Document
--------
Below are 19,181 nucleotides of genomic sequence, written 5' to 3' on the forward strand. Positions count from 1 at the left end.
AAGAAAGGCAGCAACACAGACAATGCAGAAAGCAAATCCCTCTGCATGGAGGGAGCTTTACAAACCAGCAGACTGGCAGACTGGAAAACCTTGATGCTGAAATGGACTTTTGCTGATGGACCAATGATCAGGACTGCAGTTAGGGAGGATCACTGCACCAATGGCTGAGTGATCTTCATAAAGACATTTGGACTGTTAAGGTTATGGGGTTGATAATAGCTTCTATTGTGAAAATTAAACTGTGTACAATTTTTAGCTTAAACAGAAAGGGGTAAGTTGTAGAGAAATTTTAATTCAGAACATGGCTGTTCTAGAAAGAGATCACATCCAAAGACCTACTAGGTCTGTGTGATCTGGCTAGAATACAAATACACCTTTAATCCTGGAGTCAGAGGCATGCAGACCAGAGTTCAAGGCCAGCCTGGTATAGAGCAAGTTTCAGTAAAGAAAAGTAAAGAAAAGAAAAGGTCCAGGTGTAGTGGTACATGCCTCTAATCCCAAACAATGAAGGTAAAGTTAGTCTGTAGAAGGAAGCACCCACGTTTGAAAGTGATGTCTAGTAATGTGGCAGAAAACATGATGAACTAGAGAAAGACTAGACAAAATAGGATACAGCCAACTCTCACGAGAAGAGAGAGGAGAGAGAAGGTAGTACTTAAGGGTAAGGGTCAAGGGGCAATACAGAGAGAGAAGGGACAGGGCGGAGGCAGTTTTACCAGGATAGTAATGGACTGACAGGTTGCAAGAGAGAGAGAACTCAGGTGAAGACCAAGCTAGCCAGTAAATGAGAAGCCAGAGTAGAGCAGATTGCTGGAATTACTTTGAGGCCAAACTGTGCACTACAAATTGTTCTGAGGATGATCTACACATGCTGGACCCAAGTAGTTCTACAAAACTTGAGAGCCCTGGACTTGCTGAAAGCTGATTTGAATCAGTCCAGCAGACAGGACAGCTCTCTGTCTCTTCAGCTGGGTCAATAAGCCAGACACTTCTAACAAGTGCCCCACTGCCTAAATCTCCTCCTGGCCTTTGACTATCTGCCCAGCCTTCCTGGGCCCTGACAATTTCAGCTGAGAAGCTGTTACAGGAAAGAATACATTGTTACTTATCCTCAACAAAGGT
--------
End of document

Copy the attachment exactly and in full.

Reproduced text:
Below are 19,181 nucleotides of genomic sequence, written 5' to 3' on the forward strand. Positions count from 1 at the left end.
AAGAAAGGCAGCAACACAGACAATGCAGAAAGCAAATCCCTCTGCATGGAGGGAGCTTTACAAACCAGCAGACTGGCAGACTGGAAAACCTTGATGCTGAAATGGACTTTTGCTGATGGACCAATGATCAGGACTGCAGTTAGGGAGGATCACTGCACCAATGGCTGAGTGATCTTCATAAAGACATTTGGACTGTTAAGGTTATGGGGTTGATAATAGCTTCTATTGTGAAAATTAAACTGTGTACAATTTTTAGCTTAAACAGAAAGGGGTAAGTTGTAGAGAAATTTTAATTCAGAACATGGCTGTTCTAGAAAGAGATCACATCCAAAGACCTACTAGGTCTGTGTGATCTGGCTAGAATACAAATACACCTTTAATCCTGGAGTCAGAGGCATGCAGACCAGAGTTCAAGGCCAGCCTGGTATAGAGCAAGTTTCAGTAAAGAAAAGTAAAGAAAAGAAAAGGTCCAGGTGTAGTGGTACATGCCTCTAATCCCAAACAATGAAGGTAAAGTTAGTCTGTAGAAGGAAGCACCCACGTTTGAAAGTGATGTCTAGTAATGTGGCAGAAAACATGATGAACTAGAGAAAGACTAGACAAAATAGGATACAGCCAACTCTCACGAGAAGAGAGAGGAGAGAGAAGGTAGTACTTAAGGGTAAGGGTCAAGGGGCAATACAGAGAGAGAAGGGACAGGGCGGAGGCAGTTTTACCAGGATAGTAATGGACTGACAGGTTGCAAGAGAGAGAGAACTCAGGTGAAGACCAAGCTAGCCAGTAAATGAGAAGCCAGAGTAGAGCAGATTGCTGGAATTACTTTGAGGCCAAACTGTGCACTACAAATTGTTCTGAGGATGATCTACACATGCTGGACCCAAGTAGTTCTACAAAACTTGAGAGCCCTGGACTTGCTGAAAGCTGATTTGAATCAGTCCAGCAGACAGGACAGCTCTCTGTCTCTTCAGCTGGGTCAATAAGCCAGACACTTCTAACAAGTGCCCCACTGCCTAAATCTCCTCCTGGCCTTTGACTATCTGCCCAGCCTTCCTGGGCCCTGACAATTTCAGCTGAGAAGCTGTTACAGGAAAGAATACATTGTTACTTATCCTCAACAAAGGT